Dawn Peters has made no secret of her strong support for the Republican education agenda in her bid for an at-large seat on the Pinellas County School Board.

“I signed the pledge pledging to the parents of the state of Florida that I will follow everything that Gov. DeSantis has put in place,” Peters said Oct. 17 during a candidate forum sponsored by the Council of North County Neighborhoods.

Her critics contend Peters has a more extreme set of views than her campaign reveals.

They have begun passing around screenshots from Peters’ social media accounts in which she is shown appearing to take the QAnon oath, refers to the 2020 presidential election as Trump 2Q2Q, and retweets a post about the “three major hoaxes of the modern world” — the moon landings, the 9/11 terror attacks and the coronavirus pandemic.

QAnon is an internet conspiracy theory that centers on a number of false claims, including that a cabal of satanic pedophiles undermined former President Donald Trump.

Peters said the posts are “obviously real,” but added that she did not recall what she was thinking when she shared them about two years ago. Asked if she believed that the moon landings, the Sept. 11 attacks and the pandemic were hoaxes, she said, “I have no idea.”

“Maybe people need to think and think for themselves,” Peters added.

Keesha Benson, who’s also running for the countywide seat, said she had received the screenshots from several of her supporters, who encouraged her to use them to label her opponent. Benson said she’s told them not to involve her in the discussion.

“I’m not going to run the race based on tearing down the other candidate,” she said.

As early voting nears, with absentee ballots already in the mail, the races for Pinellas County School Board have started to take a turn toward the nasty. Sometimes it’s the candidates’ backers who unearth the attacks.

Sometimes, it’s the candidates themselves.

Stephanie Meyer, a candidate in the District 6 race, recently distributed 2009 Facebook posts in which her opponent, Brian Martin, used gay slurs and made light of being gay, she said.

“I think that is incredibly wrong, especially for someone who has positioned himself as an advocate for the LGBTQ community,” she said, saying she got the posts from a concerned voter.

Martin said the photos show him drinking Mount Gay Rum at a friend’s wedding party, after which they made some “distasteful jokes.” He added that he would not stand behind the language used.

At the same time, Martin said, he has grown up in the 13 years since he made the juvenile comments.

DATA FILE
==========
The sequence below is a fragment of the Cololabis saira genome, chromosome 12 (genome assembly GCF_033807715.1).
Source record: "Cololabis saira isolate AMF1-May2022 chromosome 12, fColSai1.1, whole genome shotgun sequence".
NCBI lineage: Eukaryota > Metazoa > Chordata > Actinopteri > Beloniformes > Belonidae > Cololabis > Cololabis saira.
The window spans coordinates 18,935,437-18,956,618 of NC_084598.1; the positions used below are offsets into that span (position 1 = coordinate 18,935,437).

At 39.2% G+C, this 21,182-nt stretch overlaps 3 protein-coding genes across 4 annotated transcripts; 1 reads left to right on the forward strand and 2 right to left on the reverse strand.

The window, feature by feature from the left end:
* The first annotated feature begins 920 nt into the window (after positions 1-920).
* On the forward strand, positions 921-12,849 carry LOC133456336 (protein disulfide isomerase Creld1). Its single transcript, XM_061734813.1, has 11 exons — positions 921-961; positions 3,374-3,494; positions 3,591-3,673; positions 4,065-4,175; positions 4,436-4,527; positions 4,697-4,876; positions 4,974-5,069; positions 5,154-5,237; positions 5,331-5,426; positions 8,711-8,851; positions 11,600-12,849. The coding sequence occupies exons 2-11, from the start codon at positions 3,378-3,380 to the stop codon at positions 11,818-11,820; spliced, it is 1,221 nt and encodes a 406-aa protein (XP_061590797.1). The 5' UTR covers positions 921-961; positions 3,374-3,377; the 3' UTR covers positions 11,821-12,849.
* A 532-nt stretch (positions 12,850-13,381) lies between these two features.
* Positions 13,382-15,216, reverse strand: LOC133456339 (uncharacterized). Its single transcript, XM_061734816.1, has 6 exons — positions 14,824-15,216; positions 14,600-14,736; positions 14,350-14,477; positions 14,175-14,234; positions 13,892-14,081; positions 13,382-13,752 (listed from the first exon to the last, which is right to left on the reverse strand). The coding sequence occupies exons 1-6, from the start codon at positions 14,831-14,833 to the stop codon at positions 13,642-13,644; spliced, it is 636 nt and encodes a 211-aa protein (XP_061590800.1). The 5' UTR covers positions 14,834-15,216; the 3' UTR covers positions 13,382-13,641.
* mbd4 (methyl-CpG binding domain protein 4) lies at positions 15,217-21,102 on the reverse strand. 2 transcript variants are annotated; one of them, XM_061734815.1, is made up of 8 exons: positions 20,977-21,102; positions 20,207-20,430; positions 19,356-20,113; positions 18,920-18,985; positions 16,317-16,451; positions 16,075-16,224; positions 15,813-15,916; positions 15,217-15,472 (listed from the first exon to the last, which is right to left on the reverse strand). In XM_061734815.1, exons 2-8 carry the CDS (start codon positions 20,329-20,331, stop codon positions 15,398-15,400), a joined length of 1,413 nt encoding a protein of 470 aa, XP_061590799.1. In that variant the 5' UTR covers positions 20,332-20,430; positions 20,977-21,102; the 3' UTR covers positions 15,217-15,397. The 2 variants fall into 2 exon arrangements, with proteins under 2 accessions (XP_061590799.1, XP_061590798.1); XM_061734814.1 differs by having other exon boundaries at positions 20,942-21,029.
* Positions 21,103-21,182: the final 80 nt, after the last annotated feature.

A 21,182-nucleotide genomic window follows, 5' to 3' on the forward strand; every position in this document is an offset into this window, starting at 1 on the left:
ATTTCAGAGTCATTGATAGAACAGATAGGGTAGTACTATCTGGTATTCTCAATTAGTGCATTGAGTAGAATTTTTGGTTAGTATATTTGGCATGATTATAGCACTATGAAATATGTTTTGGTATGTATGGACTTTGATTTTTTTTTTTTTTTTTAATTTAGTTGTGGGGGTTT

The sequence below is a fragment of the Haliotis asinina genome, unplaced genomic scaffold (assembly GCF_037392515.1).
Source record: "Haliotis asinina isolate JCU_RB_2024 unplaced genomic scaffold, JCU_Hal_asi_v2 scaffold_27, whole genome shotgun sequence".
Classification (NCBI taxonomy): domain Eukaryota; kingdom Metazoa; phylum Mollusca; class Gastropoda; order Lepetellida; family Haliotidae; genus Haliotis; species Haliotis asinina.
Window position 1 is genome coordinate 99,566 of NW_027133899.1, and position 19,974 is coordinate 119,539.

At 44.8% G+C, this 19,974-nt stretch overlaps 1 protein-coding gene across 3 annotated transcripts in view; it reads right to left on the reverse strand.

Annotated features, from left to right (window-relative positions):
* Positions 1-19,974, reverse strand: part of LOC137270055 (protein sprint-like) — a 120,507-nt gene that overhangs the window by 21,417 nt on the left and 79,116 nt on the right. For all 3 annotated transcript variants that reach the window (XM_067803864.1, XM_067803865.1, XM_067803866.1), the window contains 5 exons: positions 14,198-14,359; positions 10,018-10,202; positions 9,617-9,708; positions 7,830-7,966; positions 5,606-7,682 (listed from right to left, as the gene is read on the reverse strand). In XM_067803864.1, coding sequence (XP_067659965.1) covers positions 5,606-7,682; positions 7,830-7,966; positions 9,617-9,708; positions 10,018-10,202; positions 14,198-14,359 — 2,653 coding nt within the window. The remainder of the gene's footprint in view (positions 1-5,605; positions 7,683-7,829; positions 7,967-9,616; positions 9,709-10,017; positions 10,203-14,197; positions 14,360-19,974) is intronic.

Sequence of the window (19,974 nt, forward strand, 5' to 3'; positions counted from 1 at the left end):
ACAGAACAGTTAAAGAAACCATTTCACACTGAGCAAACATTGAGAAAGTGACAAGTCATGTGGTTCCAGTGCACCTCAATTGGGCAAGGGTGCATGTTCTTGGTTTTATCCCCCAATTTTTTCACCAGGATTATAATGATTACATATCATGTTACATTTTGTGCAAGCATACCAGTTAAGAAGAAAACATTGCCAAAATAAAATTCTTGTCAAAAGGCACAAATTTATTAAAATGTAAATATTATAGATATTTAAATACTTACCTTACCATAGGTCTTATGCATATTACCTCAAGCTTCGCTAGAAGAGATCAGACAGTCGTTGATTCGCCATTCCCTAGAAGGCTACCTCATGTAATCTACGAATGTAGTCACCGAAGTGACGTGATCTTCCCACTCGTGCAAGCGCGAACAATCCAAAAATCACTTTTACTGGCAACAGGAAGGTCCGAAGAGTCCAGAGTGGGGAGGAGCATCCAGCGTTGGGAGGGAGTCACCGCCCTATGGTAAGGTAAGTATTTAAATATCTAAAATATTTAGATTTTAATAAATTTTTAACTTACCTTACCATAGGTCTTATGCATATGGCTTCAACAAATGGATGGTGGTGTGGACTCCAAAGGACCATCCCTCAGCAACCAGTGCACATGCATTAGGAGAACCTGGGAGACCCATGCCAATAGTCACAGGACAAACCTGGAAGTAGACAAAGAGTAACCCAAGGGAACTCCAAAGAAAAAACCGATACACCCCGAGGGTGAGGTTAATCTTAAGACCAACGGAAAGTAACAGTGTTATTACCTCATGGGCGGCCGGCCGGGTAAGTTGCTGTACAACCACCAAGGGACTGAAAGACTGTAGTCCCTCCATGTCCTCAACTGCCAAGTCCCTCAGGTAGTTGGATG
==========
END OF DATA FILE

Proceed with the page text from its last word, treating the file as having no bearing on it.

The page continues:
“They had to go back pretty far to get something on me,” he said, noting that his feeds are now filled with family photos.

Martin expressed frustration with the Meyer campaign and its backers, saying they have contacted his donors to attack him as a “fraud” and made a host of unsubstantiated allegations against him and his family.

At the same time, some of his supporters have gone after Meyer, saying she has lied about her credentials, and threatened some of them with lawsuits for voicing their opinions about her, among other things.

Meyer says she is a public and private school teacher. She sometimes refers to herself as a history professor. She teaches history at Keswick Christian, and serves as an adjunct instructor at Hillsborough Community College, where she also leads some dual enrollment courses.

Several Martin supporters have taken particular offense at Meyer’s labeling of the Allendale United Methodist Church in St. Petersburg, where Martin has sometimes attended services. Meyer criticized photos of children with drag queens in the church as “filth.”

A member of the Pasco Democratic Public Education Caucus, which has no interest in the Pinellas race, sent a letter to Hillsborough Community College complaining that Meyer is “hateful and bigoted” and does not represent the school’s mission or vision.

Meyer has also weighed in on history lessons, saying teachers should stick to facts and not insert opinion into their instruction.

“I am not the one running a negative campaign,” Meyer said, arguing that she has not changed her position on the issues since her first board run in 2020.

Benson said she hoped voters will listen past the “noise” that has surfaced and get to the real issues that confront the community and its schools. The candidates differ widely on key areas, she noted.

For instance, Benson speaks at length about the need for equity in the schools, to ensure that all children get the proper services, while Peters rails against equity programs, suggesting the money could be better spent elsewhere.

It’s critical to “get to these core concerns ... and collectively solve them,” Benson said.

Peters agreed that the focus should be on items such as district spending, programs and services, and how the candidate would approach them. At the same time, she said it’s not out of bounds for the public to consider the endorsements, statements and social media posts that the candidates have made.

Some observers said they wished it weren’t so.

“School board races are nonpartisan for a reason, but school board races have been politicized,” said Kat Denomme, who received an email from the conservative Moms for Liberty group criticizing Martin.

“We don’t need that,” she said, “because it has a direct impact on our children.”